Metabolism of Melatonin Synthesis-Related Indoles in the Turkey Pineal Organ and Its Modification by Monochromatic Light

Int J Mol Sci. 2020 Dec 21;21(24):9750. doi: 10.3390/ijms21249750.


The metabolism of pineal indoles is closely related to alterations in the light and dark phases of a daily cycle. Recent research showed important interspecies differences in the pineal biochemistry, and a strong impact of monochromatic light on many physiological processes in birds. Therefore, the aims of study were to characterize the metabolism of melatonin-synthesis indoles in the pineal organ of the domestic turkey, and to determine the changes occurring in this metabolism under the influence of different wavelengths and intensities of light. For this purpose, 3-week-old turkeys were kept under 16 lx white light, or under blue, green, and red light with intensities of 16, 32, and 64 lx during the photophase, and after 7 d were sacrificed at 4 h intervals. The activities of melatonin-synthesizing enzymes and the contents of indoles were measured in the same pineal organ. The results revealed that the activities of tryptophan hydroxylase and arylalkylamine N-acetyltransferase, and the levels of all tryptophan derivatives had significant daily changes in birds kept under each light condition used. The profile of pineal indole metabolism in 4-week-old turkeys was characterized by high-amplitude rhythms in the activity of arylalkylamine N-acetyltransferase and the contents of N-acetylserotonin and melatonin, equal relative amounts of serotonin and 5-hydroxyindoleacetic acid, and higher content of melatonin than N-acetylserotonin. The monochromatic light significantly modified the pineal indole metabolism, and its effects were dependent on the color and intensity of light. Pronounced changes occurred in the level of serotonin synthesis and the daily rhythm course of melatonin synthesis.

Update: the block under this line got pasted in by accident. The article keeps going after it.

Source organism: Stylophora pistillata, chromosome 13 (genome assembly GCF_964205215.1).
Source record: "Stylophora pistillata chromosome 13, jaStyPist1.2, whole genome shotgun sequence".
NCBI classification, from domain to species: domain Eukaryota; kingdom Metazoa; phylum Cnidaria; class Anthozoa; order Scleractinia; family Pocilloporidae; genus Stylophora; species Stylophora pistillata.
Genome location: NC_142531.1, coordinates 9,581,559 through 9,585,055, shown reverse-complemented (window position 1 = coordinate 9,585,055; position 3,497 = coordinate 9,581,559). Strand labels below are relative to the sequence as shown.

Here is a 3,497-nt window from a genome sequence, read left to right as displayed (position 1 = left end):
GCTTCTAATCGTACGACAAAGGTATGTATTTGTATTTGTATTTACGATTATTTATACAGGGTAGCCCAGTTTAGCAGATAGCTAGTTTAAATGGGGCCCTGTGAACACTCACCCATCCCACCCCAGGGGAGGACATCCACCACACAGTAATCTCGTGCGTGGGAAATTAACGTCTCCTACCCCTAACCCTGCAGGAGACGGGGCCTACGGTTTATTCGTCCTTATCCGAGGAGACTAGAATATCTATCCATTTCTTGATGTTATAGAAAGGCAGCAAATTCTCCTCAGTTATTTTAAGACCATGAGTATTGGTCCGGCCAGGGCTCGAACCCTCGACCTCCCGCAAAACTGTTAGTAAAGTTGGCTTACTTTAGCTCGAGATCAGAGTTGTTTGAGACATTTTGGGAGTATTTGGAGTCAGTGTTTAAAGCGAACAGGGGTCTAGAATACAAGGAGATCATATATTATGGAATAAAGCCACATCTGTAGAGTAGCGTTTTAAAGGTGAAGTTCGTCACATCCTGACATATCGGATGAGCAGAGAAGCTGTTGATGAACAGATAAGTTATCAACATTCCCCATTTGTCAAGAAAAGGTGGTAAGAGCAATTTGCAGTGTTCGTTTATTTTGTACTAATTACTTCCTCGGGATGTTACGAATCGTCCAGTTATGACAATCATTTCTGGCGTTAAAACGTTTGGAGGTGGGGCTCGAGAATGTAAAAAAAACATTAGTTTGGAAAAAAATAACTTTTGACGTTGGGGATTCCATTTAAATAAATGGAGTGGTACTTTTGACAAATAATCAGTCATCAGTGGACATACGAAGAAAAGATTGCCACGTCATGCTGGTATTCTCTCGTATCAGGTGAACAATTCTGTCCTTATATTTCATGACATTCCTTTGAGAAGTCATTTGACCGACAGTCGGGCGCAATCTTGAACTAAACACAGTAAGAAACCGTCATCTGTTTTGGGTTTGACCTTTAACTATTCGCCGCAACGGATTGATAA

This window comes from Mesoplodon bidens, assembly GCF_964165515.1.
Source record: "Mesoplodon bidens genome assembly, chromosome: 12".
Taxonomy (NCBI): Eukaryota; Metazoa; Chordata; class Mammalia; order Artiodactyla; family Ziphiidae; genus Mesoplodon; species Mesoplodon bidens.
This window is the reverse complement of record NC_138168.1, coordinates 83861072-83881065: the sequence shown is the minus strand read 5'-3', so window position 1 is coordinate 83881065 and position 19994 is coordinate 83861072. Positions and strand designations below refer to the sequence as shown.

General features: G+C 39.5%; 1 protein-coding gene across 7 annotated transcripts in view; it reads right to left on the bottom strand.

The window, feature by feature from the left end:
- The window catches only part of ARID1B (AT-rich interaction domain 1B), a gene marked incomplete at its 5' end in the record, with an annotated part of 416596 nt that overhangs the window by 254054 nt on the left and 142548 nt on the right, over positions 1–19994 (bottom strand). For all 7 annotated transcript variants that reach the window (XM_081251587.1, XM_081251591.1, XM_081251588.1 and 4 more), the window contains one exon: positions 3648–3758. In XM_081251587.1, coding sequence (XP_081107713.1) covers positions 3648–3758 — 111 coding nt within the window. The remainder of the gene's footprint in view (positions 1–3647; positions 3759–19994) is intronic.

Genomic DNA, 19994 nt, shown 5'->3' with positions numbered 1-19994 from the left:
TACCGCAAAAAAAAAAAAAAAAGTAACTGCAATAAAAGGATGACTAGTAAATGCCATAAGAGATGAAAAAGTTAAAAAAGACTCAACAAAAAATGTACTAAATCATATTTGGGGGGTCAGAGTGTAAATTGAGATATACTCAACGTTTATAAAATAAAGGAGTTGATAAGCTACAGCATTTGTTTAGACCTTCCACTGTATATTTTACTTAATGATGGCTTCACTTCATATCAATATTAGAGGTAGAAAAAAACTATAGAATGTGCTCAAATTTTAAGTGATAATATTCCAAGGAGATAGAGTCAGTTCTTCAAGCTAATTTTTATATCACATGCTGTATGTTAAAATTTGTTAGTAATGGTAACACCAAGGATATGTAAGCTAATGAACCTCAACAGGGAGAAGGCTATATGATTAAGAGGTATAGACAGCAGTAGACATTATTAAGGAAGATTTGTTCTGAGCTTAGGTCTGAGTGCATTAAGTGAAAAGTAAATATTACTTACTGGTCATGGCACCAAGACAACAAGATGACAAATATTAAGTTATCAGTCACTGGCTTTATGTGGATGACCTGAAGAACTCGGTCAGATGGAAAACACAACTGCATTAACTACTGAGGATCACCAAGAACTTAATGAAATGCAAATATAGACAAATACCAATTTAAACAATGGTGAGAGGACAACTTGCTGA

Keywords: birds; indoles; melatonin; monochromatic light; pineal organ; serotonin; turkey.

MeSH terms

  • Animals
  • Circadian Rhythm*
  • Female
  • Indoles / metabolism*
  • Indoles / radiation effects
  • Light*
  • Melatonin / biosynthesis*
  • Melatonin / radiation effects
  • Photoperiod*
  • Pineal Gland / physiology*
  • Pineal Gland / radiation effects
  • Turkeys


  • Indoles
  • Melatonin